Slightly off topic, but has anyone done the M.A. in Translation and Language Technology offered at the University of Wales, Swansea? I came across it in my search for an M.A. programme and it sounded quite interesting.

http://www.swan.ac.uk


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Aisha Maniar  Identity Verified
Local time: 08:42
Member (2003)
Arabic to English
+ ...
A bit of bias... Apr 20, 2006

Hello,
I graduated from the MSc in Translation Studies programme at Edinburgh University in 2002 and I absolutely loved it. The course was exactly what I wanted to study - mostly translation theory and linguistics. It was quite a theoretical course and most of the students focused more on literary translation (as did I). There was no interpreting offered then and I'm pretty sure that hasn't changed. Also the focus is on translation INTO English, which can be annoying for students whose mother-tongue is not English or bilingual students who want to concentrate on translating into another language. The support for non-European languages (Arabic/Chinese/Japanese/Persian) was pretty good too. I would recommend it if you are interested in the theory behind translation and language.
I cannot speak at all about the course offered by Portsmouth but I have heard good things about the courses in Salford and Westminster. They are far more practical, with a more applied approach. The courses offered at Westminster are particularly well-known here in London by companies and translation agencies, but I cannot comment on the teaching itself.
I think the main thing to focus on is what you want to achieve out of the course - are you more interested in theory or practice? - what kind of support can the university offer for your language pair? - are you interested in specialising in a particular field? - what are the research interests of staff, etc.? - what is the focus on practical problems faced by translators (getting jobs, etc.)? - what are the library/research facilities like?
You would be better off if you contacted each of the universities, perhaps by email, and asked them specific questions about the courses they offer and what their Chinese department is like - having teachers who can teach Chinese as a foreign language does not equate to having teachers who can teach/specialise in ChineseEnglish translation.
Good luck!
Aisha


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xxxanastasia t
Local time: 15:42
Chinese to English
TOPIC STARTER
Thank you Aisha. More or Less Made up My Mind on Edinburgh... Apr 20, 2006

... and your advice has sealed my decision.

A theoretical course is what I'm looking for, for my first degree is a BBA and I've got no formal language training.
And I am also trying to avoid translating into another language as far as possible for I only translate into English. I'm not exactly after an interpreting degree, though it would be a bonus if the course can touch on it just a wee bit.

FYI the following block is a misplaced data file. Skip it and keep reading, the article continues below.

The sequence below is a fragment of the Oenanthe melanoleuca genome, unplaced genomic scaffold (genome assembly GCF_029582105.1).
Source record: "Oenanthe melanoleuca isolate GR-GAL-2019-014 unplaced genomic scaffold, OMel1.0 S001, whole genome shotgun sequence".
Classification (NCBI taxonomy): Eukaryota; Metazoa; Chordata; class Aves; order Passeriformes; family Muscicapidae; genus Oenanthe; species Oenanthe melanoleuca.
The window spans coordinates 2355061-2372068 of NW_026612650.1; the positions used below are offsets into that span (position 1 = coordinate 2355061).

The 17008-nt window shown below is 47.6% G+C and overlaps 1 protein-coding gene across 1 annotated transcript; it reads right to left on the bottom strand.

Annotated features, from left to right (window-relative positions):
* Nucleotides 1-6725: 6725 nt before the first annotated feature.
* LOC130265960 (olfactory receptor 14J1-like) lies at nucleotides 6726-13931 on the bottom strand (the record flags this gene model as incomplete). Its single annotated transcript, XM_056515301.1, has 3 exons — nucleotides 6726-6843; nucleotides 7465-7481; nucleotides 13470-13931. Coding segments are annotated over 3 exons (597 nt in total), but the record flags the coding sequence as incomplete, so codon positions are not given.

However, I am concerned that the focus is on literary translation. Is the focus for you to choose? I don't want too technical stuff like medical either, and I would welcome some bit of literary translation too, but are there commercial translations? Also, it being theoretical, do you think that students who have no prior language degree are likely to loose out in the sense that they are unable to catch up with the lessons? Especially since it is such a short course of only 1 year duration.

Just a bit off-topic, is the course very demanding? Do you have time to tour the city and its neighbouring cities? How large is the class size? And which building do you usually have lessons? David Hume Tower?

Once again, thank you to all of you who have taken time to give me your invaluable advice. Any more comments are welcome!

Aisha Maniar wrote:

Hello,
I graduated from the MSc in Translation Studies programme at Edinburgh University in 2002 and I absolutely loved it. The course was exactly what I wanted to study - mostly translation theory and linguistics. It was quite a theoretical course and most of the students focused more on literary translation (as did I). There was no interpreting offered then and I'm pretty sure that hasn't changed. Also the focus is on translation INTO English, which can be annoying for students whose mother-tongue is not English or bilingual students who want to concentrate on translating into another language. The support for non-European languages (Arabic/Chinese/Japanese/Persian) was pretty good too. I would recommend it if you are interested in the theory behind translation and language.
I cannot speak at all about the course offered by Portsmouth but I have heard good things about the courses in Salford and Westminster. They are far more practical, with a more applied approach. The courses offered at Westminster are particularly well-known here in London by companies and translation agencies, but I cannot comment on the teaching itself.
I think the main thing to focus on is what you want to achieve out of the course - are you more interested in theory or practice? - what kind of support can the university offer for your language pair? - are you interested in specialising in a particular field? - what are the research interests of staff, etc.? - what is the focus on practical problems faced by translators (getting jobs, etc.)? - what are the library/research facilities like?
You would be better off if you contacted each of the universities, perhaps by email, and asked them specific questions about the courses they offer and what their Chinese department is like - having teachers who can teach Chinese as a foreign language does not equate to having teachers who can teach/specialise in ChineseEnglish translation.
Good luck!
Aisha


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Paula James  Identity Verified
Spain
Local time: 09:42
French to English
+ ...
Heriot-Watt/Uni of Edinburgh Jul 13, 2006

The University of Edinburgh and Heriot-Watt are completely separate, interpreting is offered only at Heriot-Watt I believe, where the courses are supposed to be more vocational rather than theoretical.